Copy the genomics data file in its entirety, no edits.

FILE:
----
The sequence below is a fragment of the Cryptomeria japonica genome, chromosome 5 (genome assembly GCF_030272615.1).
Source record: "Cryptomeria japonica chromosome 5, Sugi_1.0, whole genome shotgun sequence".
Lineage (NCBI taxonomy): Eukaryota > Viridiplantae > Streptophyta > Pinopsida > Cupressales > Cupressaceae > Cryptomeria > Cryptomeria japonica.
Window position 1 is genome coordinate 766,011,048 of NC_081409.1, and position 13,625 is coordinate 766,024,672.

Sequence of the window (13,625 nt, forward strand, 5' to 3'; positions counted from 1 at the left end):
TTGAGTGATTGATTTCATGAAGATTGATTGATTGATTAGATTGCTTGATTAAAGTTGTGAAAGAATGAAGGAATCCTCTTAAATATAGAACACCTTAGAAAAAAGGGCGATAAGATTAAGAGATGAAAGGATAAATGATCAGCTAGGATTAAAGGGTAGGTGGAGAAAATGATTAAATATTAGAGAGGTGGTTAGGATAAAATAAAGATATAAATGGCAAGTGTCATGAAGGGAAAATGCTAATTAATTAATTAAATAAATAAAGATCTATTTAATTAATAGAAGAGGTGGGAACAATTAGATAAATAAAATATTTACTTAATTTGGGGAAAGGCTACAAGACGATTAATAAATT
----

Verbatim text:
The sequence below is a fragment of the Cryptomeria japonica genome, chromosome 5 (genome assembly GCF_030272615.1).
Source record: "Cryptomeria japonica chromosome 5, Sugi_1.0, whole genome shotgun sequence".
Lineage (NCBI taxonomy): Eukaryota > Viridiplantae > Streptophyta > Pinopsida > Cupressales > Cupressaceae > Cryptomeria > Cryptomeria japonica.
Window position 1 is genome coordinate 766,011,048 of NC_081409.1, and position 13,625 is coordinate 766,024,672.

Sequence of the window (13,625 nt, forward strand, 5' to 3'; positions counted from 1 at the left end):
TTGAGTGATTGATTTCATGAAGATTGATTGATTGATTAGATTGCTTGATTAAAGTTGTGAAAGAATGAAGGAATCCTCTTAAATATAGAACACCTTAGAAAAAAGGGCGATAAGATTAAGAGATGAAAGGATAAATGATCAGCTAGGATTAAAGGGTAGGTGGAGAAAATGATTAAATATTAGAGAGGTGGTTAGGATAAAATAAAGATATAAATGGCAAGTGTCATGAAGGGAAAATGCTAATTAATTAATTAAATAAATAAAGATCTATTTAATTAATAGAAGAGGTGGGAACAATTAGATAAATAAAATATTTACTTAATTTGGGGAAAGGCTACAAGACGATTAATAAATT